Are my father's seizures related to his Alzheimer's?

A fellow caregiver asked...

My father was diagnosed with early-onset Alzheimer's in 2003. He is now 58 years old and is suffering from seizures. Is this common with Alzheimer's? What could the seizures mean?

Expert Answer

James Castle, M.D. is a neurologist at NorthShore University HealthSystem (affiliated with The University of Chicago) and an expert on strokes.

Seizures are, unfortunately, fairly common in Alzheimer's patients. Seizures can be thought of as small "short-circuits" in the electrical brain activity. They almost always start on the outer surface of the brain.

In Alzheimer's, as the surface of the brain has some scarring, and is not working as well as it should, this short circuiting can occur. This would be somewhat similar to having small fires in the electrical system of an older house - the wiring is not in perfect order and a short circuit can occur. These seizures are usually well treated with gentle seizure medicines. I particularly like lamotrigine, as I have found that it has the least side effects in a patient with a dementing illness, but of course you should discuss this with your doctor.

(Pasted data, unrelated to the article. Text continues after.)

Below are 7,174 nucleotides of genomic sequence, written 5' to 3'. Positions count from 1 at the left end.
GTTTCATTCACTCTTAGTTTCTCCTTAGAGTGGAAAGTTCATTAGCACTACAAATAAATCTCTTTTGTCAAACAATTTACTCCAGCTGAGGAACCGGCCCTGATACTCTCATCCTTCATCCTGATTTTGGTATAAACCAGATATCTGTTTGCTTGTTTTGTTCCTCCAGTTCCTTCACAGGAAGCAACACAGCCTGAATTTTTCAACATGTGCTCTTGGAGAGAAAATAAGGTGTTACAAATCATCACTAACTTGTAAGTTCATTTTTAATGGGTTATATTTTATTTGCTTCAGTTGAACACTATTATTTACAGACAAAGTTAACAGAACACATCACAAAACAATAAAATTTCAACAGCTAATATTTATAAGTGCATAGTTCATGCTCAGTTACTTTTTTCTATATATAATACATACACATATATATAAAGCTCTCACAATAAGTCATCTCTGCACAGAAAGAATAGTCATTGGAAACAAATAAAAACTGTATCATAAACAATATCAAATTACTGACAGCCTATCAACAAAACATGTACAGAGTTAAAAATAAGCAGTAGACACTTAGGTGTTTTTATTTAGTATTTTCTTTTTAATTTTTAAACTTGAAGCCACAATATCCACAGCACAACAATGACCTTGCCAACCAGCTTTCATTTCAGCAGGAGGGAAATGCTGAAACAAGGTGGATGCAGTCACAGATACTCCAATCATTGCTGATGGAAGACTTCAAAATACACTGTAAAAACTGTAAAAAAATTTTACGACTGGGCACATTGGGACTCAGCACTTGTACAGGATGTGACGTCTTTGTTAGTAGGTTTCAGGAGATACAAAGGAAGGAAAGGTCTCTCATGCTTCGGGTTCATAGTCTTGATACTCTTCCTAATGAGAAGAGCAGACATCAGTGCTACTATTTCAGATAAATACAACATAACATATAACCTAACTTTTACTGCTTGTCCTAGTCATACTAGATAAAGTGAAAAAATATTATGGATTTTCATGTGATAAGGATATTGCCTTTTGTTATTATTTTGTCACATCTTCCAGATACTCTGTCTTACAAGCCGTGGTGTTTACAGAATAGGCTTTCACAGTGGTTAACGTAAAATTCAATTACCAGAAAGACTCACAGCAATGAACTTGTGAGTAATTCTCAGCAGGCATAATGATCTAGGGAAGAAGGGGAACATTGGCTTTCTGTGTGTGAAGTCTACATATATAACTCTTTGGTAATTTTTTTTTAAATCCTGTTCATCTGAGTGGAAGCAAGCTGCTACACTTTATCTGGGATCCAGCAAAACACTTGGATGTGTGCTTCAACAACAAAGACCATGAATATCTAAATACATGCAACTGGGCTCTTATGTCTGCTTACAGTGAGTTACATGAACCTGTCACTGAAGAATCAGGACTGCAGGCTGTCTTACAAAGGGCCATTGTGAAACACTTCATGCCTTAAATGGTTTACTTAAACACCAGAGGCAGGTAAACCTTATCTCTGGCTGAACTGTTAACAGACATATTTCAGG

As an additional issue, given that he is so young, it would probably be worth while to make sure that he has had a very thorough work-up before accepting Alzheimer's as the diagnosis. I would err on the side of being overly cautious, and consider obtaining a second opinion from a Cognitive Specialist (Neurologist) at a nearby university.